Here's the gist of Boston College's findings:
- The first study, "The New Dad: Exploring Fatherhood Within a Career Context," examined a group of new dads who were hoping to adjust their roles at work in the interest of becoming more involved and engaged parents.
- "The New Dad: Caring, Committed and Conflicted" followed up on the first study and found that for a whopping 99 percent of the dads surveyed, employers' expectations either stayed the same or increased following the births of their children. While 65 percent of the dads surveyed think that parents should share parenting responsibilities, just 30 percent found that it actually worked that way.
- The final round of research, "The New Dad: Right at Home," took a look at stay-at-home dads who embraced their role as the primary caregiver, allowing their wives to focus on their careers and accept travel assignments, late meetings, and long hours at the office. The results of this study found that dads being at home didn't necessarily accelerate moms' careers.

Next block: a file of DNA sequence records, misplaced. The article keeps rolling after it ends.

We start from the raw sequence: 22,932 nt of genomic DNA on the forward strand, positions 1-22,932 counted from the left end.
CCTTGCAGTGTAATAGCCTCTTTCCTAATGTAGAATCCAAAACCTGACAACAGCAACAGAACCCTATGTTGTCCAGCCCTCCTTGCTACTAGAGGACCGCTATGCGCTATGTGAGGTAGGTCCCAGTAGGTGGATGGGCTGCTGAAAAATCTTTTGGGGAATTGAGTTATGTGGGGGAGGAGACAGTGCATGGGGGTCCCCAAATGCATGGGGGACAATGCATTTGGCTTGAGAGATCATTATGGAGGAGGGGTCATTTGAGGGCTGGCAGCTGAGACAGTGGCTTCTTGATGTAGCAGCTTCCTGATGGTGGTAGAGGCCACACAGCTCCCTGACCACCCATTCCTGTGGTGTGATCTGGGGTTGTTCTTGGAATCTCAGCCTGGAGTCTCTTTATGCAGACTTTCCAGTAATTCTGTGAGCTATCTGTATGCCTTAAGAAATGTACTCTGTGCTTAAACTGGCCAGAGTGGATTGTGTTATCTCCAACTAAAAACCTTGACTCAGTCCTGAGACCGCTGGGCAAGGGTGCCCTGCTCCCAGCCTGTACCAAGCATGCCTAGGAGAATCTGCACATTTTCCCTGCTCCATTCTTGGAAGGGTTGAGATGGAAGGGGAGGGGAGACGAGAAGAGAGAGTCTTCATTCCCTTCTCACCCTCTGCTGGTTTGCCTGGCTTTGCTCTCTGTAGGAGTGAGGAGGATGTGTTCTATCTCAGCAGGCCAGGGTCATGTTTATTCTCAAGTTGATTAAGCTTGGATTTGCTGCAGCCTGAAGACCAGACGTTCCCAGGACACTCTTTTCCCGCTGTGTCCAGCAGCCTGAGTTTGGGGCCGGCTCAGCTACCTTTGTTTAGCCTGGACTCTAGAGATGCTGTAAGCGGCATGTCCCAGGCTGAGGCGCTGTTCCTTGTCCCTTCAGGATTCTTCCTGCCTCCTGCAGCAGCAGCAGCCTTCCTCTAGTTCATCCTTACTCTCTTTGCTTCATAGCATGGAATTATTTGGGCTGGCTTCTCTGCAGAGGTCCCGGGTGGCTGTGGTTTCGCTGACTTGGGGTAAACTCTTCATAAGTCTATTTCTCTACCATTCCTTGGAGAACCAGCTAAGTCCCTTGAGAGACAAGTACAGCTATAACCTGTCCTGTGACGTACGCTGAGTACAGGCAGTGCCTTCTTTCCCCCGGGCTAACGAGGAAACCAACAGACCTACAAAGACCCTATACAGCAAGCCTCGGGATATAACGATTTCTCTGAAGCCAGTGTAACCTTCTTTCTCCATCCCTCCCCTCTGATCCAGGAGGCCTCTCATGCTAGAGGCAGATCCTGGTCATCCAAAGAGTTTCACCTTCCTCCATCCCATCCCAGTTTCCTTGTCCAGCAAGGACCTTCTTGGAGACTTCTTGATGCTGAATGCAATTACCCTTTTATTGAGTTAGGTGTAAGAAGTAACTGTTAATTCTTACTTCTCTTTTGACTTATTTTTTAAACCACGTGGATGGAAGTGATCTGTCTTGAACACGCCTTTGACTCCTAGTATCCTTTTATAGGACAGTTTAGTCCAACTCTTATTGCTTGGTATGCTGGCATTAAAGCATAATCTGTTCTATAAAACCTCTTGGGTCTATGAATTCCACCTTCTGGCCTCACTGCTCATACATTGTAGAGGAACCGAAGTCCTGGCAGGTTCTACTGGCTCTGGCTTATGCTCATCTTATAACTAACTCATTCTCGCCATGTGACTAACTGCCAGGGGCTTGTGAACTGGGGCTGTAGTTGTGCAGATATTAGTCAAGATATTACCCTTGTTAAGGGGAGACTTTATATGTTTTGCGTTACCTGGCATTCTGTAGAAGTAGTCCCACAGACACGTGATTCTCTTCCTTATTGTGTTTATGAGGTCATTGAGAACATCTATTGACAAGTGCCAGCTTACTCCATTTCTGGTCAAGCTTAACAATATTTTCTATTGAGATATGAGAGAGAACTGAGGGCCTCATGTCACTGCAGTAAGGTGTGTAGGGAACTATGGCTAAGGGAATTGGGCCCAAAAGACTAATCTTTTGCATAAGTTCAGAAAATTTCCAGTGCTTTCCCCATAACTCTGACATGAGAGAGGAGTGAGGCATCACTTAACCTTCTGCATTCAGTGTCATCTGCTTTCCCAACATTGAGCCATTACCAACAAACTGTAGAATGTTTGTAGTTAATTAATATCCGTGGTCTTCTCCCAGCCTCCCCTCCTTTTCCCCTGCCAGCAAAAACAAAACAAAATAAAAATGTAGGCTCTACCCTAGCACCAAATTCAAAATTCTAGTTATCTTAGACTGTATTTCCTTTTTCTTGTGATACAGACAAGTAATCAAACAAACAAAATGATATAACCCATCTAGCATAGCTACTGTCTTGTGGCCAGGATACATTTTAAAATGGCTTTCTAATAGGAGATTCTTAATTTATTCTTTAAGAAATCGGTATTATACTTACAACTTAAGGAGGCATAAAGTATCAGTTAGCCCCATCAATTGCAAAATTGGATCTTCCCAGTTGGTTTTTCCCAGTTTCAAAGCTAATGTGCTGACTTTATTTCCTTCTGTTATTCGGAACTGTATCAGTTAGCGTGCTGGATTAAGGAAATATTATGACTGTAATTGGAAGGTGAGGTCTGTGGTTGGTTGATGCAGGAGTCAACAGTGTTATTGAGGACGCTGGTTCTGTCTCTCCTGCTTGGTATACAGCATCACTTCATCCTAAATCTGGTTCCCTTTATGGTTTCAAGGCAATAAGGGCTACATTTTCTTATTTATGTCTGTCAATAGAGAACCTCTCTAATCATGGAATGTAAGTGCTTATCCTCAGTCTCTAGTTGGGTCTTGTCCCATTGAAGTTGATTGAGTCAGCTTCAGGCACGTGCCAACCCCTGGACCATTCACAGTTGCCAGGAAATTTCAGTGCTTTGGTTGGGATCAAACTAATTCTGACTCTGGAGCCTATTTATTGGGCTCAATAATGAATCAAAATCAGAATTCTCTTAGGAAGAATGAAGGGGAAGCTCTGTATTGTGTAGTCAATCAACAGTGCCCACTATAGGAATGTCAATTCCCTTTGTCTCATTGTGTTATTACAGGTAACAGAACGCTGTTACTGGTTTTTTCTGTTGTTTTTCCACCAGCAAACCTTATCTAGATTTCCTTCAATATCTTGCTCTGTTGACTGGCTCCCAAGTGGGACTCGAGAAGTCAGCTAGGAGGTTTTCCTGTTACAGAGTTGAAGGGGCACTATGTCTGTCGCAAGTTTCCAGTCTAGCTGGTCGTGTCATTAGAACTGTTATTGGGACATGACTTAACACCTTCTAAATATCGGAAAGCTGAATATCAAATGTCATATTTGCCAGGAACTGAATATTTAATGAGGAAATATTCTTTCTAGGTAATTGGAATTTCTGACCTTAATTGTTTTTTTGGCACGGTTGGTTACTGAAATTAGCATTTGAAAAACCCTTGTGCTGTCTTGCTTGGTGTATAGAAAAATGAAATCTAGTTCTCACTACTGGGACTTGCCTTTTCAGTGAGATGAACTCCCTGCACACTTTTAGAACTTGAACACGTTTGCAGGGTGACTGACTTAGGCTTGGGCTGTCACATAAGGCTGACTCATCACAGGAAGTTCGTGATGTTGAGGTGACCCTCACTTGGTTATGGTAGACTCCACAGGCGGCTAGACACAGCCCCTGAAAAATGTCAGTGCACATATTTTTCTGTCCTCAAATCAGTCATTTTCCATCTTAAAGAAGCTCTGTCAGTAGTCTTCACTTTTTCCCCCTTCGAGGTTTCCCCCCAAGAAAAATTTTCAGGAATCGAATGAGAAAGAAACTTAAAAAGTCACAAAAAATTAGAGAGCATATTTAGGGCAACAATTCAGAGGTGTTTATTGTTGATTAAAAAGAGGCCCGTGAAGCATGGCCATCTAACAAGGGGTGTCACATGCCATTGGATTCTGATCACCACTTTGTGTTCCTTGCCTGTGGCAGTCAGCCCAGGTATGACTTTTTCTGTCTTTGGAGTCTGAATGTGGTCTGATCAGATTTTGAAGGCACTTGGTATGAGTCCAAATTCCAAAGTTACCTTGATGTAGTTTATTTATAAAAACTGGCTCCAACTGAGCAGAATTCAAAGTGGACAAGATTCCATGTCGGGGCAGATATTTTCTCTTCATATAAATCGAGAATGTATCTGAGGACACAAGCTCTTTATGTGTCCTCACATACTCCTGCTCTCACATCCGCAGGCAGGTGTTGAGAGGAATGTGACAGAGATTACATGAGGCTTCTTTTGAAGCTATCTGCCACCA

Our takeaway here? While gender roles at home are a lot more fluid than they were 50, 20, or even 10 years ago, the majority of employers don't seem to acknowledge the idea of a man's role in the office needing to change in the same way that a woman's does once kids enter the picture.
What was your experience? Did your husband's approach to his career change postbaby? Did his employer offer any sort of flexibility once he became a dad?